I’m not sure how long Henry has been using my peppermint foot butter as a deodorant. I can’t blame him; the packaging is almost identical to his stick. I mentioned it to him and he shrugged and rubbed it under his other arm.
I’m keeping it in my underwear drawer from now on.
The days are getting longer here and though I am happy for the extra light, I’m becoming concerned about my own behaviour now that it’s unobscured by winter darkness. I wondered yesterday and physically shuddered at the thought that I might be too focused on searching for confusion, in the same way I would search the house for hidden pornography, in my old life; thorough and often, with the sad weight of obsession lying heavy on me. Dutiful.
A few years ago I finally reached that happy-medium spot at the intersection of being too busy with my own life and not having the time or inclination to care what somebody else was doing. It was freeing and pleasant.
Yesterday, I wondered if my obsessive thoughts were back. Was I only ever looking at Henry as an object now, searching for signs and symptoms? I had to reach back twenty years to remember how I felt about him once, so in love and lust and longing.
The love is still here, I think, but it’s topped off with a big swirly dollop of concern. I push it away with my spoon to see what’s underneath and it’s a bowl full of fears, bits of crunchy things I don’t know what they are, and I don’t want to look, some liquidy stuff that looks messy and drops off my spoon onto my page, and finally at the bottom, I find them, some solid blocks of the old love that have been broken into rocky chunks over time.
But now it’s less of a feeling and more of a checklist.
Is he acting odd? Yes. Check. His agitation, paranoia and incoherent mumblings are showing through the little cracks in his polished armour. I scroll through the ever-ready list in my head to see if he has drunk enough water today; dehydration can cause his confusion. I recall what we had for dinner last night in case it’s upsetting his stomach or setting off a bleeding ulcer; he can’t always articulate where it hurts any more. I scan the room, is it too hot or too cold, I check what he’s wearing, does he have his slippers on? Temperature affects his mood.
The scales upset.
I measure my findings. The graph is plotted; loving kindness versus obsessive dementia observation. Right now we’re leaning aft. My brain fires away full throttle, checks and balances rule my days now.
Nobody tells you how to get old, or old and sick. You don’t get training wheels for this stuff. I try not to let anxiety overtake me, but some days it’s difficult when you’re not very brave.
It’s certainly not bravery now that impels me forward, just stubborn strength that pedals me up the hills. And instead of him riding beside me, I’m pulling Henry behind me, like a hot and tired three-year-old having a tantrum in the grocery store (sometimes he does think I’m his mother), or like we’re on a Schwinn tandem, and more and more I’m doing the pedalling. I’m not brave, I just have strong arms to right us when Henry’s gravitational force pulls us off balance.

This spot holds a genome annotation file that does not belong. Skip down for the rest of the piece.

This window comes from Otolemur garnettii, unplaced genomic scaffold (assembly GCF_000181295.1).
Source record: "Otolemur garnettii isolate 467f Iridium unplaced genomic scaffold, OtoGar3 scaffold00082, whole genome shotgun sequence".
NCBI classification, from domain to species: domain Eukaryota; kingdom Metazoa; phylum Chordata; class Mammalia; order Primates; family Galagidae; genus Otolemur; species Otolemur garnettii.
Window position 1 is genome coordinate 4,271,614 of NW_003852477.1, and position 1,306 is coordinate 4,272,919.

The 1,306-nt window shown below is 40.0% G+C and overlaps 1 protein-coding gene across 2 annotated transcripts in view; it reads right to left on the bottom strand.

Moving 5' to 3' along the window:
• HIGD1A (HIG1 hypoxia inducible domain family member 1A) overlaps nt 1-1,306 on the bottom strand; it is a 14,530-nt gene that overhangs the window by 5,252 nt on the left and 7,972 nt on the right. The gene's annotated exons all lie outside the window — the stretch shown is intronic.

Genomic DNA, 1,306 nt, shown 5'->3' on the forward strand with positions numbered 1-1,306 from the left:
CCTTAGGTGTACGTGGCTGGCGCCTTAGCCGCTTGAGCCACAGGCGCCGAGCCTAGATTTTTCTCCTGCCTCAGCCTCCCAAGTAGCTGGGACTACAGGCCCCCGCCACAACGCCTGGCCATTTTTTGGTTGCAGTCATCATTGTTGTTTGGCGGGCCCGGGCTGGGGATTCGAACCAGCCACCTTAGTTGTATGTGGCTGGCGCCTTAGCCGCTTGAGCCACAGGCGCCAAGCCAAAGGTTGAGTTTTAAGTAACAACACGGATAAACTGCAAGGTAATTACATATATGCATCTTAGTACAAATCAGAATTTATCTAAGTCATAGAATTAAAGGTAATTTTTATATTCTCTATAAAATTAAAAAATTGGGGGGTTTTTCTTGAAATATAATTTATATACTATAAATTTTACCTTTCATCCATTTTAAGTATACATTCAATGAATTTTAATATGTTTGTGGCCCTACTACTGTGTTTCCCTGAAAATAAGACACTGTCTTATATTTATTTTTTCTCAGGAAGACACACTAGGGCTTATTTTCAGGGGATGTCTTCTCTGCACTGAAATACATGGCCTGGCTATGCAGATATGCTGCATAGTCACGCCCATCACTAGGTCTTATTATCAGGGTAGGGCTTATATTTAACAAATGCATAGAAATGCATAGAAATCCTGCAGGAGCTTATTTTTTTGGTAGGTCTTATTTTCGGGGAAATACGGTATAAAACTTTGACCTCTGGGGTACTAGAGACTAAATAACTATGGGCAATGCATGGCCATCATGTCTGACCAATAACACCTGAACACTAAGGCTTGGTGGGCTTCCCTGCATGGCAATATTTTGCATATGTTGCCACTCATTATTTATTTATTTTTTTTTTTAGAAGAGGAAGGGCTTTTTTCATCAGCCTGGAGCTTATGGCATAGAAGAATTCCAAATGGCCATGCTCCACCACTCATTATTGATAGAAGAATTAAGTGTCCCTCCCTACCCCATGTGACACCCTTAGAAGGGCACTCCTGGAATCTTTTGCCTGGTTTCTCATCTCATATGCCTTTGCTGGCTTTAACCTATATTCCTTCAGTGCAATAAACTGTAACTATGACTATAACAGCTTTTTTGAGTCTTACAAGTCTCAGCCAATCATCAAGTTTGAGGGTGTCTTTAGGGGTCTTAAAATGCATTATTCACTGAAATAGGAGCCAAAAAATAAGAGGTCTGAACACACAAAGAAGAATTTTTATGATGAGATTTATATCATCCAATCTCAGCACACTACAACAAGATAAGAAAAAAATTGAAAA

Like last week at the Notary’s office, signing important house documents before it was ‘too late’. Henry asked a question and when I looked at him, into his eyes to try to understand the garbled thought that came out of his mouth, suddenly I was aware. I recognized the glitch in his thought process, and the blip on the radar screen telling me that Henry had probably passed his prime for signing any of these documents. His mental capacity had rapidly declined since I had made the initial appointment and if he was deemed incompetent at this stage, it would cost half of our savings to get through probate after Henry was gone.
I held my breath.
I tried not to snap my neck around when I looked at him. I forced myself to move in slow motion. I tried to hide my concern and soften my face. No sudden movements. But he saw, and his eyes widened.
“Just joking,” he quipped and turned to look at the floor. I tried to save him. I quickly changed the subject, hanging something shiny in front of the Notary, a bigger question asked quickly so she wouldn’t see, or if she had seen, so that she wouldn’t think too hard on it. Henry rallied and beamed at me.
“Oh yes, that’s what I meant!”
We were saved.
The Notary from having to address the confusion, Henry from embarrassment, and me momentarily, from a truth that’s rattling too fast towards us.
Now I wonder where we are on this map. Has the disease, in fact, come for us or are we living a life of expectation, where every little thing pushes the compass needle in one direction?
Regardless, I’ve decided to try and laugh with Henry more, try to get back to the old feeling; dig around down there in my singing bowl and bring it up on my spoon to see if I can remember what it tastes like. I’m ready for whatever comes next, but for now, I’ll try to be lighter and not let worry lead the way. Weather permitting, I can hold off the tipping point a bit longer. I’m not ready to go there yet.
Jenn Ashton is an award-winning author and visual artist living in North Vancouver, B.C. She is currently completing a book about the history of her First Nations family in Vancouver and is a Teaching Assistant in The Writer’s Studio at Simon Fraser University, where she is helping others learn how to tell their stories.
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